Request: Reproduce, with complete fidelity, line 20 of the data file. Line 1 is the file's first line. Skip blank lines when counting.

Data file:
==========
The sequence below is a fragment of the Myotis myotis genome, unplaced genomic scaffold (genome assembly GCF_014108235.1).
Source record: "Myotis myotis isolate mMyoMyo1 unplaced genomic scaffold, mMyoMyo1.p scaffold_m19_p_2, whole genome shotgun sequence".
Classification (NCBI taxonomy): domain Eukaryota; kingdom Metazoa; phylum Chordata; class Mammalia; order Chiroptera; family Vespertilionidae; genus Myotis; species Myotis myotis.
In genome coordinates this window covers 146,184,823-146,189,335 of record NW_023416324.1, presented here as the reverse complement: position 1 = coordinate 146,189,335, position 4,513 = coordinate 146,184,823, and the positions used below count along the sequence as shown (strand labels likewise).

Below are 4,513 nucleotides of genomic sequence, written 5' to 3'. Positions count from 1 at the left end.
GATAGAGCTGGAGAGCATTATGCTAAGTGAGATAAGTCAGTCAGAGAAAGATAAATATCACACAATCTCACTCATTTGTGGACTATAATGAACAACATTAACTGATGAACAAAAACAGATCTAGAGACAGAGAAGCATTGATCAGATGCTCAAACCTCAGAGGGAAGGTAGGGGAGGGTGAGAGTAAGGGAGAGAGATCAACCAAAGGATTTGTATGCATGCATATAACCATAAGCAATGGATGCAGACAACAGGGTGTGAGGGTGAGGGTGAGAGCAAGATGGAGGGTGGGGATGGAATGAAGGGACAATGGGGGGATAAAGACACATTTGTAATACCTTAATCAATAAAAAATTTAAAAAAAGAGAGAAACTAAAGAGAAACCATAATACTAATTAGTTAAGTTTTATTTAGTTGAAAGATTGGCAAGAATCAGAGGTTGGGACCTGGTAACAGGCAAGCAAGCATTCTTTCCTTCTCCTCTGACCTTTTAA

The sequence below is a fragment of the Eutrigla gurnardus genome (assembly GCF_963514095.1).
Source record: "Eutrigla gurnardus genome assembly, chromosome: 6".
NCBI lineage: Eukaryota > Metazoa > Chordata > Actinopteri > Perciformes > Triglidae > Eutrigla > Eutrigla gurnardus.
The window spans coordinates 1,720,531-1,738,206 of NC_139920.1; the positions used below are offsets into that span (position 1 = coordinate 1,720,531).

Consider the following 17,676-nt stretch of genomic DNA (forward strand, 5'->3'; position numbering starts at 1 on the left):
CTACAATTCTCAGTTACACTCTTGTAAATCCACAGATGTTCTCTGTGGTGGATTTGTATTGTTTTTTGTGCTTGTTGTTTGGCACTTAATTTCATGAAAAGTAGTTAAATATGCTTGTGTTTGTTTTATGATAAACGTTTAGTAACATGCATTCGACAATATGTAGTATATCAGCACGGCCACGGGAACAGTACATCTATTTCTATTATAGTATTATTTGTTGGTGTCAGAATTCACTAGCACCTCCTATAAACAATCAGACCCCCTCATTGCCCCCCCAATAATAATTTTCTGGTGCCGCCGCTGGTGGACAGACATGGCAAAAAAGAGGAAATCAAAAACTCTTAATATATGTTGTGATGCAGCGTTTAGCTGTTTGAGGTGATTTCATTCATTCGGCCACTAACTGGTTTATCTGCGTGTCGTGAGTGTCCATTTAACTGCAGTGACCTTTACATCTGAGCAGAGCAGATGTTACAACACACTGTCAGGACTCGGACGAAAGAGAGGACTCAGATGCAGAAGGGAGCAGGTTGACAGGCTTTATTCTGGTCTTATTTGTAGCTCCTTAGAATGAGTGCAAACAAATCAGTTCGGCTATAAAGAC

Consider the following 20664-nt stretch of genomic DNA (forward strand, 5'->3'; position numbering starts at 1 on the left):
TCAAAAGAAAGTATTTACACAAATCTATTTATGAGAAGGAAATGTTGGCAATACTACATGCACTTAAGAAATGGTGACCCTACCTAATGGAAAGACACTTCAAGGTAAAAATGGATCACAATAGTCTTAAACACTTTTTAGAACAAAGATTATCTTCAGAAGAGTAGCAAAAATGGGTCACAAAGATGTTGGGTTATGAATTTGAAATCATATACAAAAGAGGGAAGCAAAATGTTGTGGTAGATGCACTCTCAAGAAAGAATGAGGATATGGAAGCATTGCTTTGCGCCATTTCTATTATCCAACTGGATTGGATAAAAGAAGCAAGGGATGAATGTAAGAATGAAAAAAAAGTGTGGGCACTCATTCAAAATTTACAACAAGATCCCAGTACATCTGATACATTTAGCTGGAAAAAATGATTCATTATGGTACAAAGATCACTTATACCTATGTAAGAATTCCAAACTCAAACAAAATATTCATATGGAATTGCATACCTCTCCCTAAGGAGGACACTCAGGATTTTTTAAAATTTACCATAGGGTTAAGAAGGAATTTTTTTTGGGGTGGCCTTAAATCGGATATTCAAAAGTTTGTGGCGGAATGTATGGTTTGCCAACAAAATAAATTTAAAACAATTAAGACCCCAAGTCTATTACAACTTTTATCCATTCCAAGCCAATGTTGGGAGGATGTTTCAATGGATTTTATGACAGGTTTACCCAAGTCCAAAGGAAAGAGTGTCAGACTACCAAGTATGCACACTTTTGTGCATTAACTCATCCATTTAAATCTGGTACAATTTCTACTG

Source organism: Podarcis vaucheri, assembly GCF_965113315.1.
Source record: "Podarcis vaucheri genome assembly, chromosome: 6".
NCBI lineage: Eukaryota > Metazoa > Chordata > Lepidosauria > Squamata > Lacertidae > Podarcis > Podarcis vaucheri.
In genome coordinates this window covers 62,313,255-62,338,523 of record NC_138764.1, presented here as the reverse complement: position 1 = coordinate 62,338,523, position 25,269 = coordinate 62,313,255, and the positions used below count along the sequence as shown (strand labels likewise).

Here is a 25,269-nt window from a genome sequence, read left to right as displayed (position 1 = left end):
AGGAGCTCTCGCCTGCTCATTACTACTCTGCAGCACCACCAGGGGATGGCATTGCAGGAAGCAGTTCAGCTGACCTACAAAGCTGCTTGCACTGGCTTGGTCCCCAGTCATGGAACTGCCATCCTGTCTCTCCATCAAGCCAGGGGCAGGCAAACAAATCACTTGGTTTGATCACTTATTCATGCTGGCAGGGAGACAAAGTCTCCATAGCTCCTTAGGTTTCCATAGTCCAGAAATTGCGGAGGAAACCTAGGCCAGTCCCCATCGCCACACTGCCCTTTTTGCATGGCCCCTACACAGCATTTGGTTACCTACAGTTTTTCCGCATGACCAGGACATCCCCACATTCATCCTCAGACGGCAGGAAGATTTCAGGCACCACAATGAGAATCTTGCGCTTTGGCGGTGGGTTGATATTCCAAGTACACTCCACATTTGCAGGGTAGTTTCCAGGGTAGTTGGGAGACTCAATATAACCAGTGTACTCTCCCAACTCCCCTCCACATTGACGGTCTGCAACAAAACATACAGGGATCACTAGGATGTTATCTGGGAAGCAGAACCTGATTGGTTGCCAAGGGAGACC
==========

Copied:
AGGAGCTCTCGCCTGCTCATTACTACTCTGCAGCACCACCAGGGGATGGCATTGCAGGAAGCAGTTCAGCTGACCTACAAAGCTGCTTGCACTGGCTTGGTCCCCAGTCATGGAACTGCCATCCTGTCTCTCCATCAAGCCAGGGGCAGGCAAACAAATCACTTGGTTTGATCACTTATTCATGCTGGCAGGGAGACAAAGTCTCCATAGCTCCTTAGGTTTCCATAGTCCAGAAATTGCGGAGGAAACCTAGGCCAGTCCCCATCGCCACACTGCCCTTTTTGCATGGCCCCTACACAGCATTTGGTTACCTACAGTTTTTCCGCATGACCAGGACATCCCCACATTCATCCTCAGACGGCAGGAAGATTTCAGGCACCACAATGAGAATCTTGCGCTTTGGCGGTGGGTTGATATTCCAAGTACACTCCACATTTGCAGGGTAGTTTCCAGGGTAGTTGGGAGACTCAATATAACCAGTGTACTCTCCCAACTCCCCTCCACATTGACGGTCTGCAACAAAACATACAGGGATCACTAGGATGTTATCTGGGAAGCAGAACCTGATTGGTTGCCAAGGGAGACC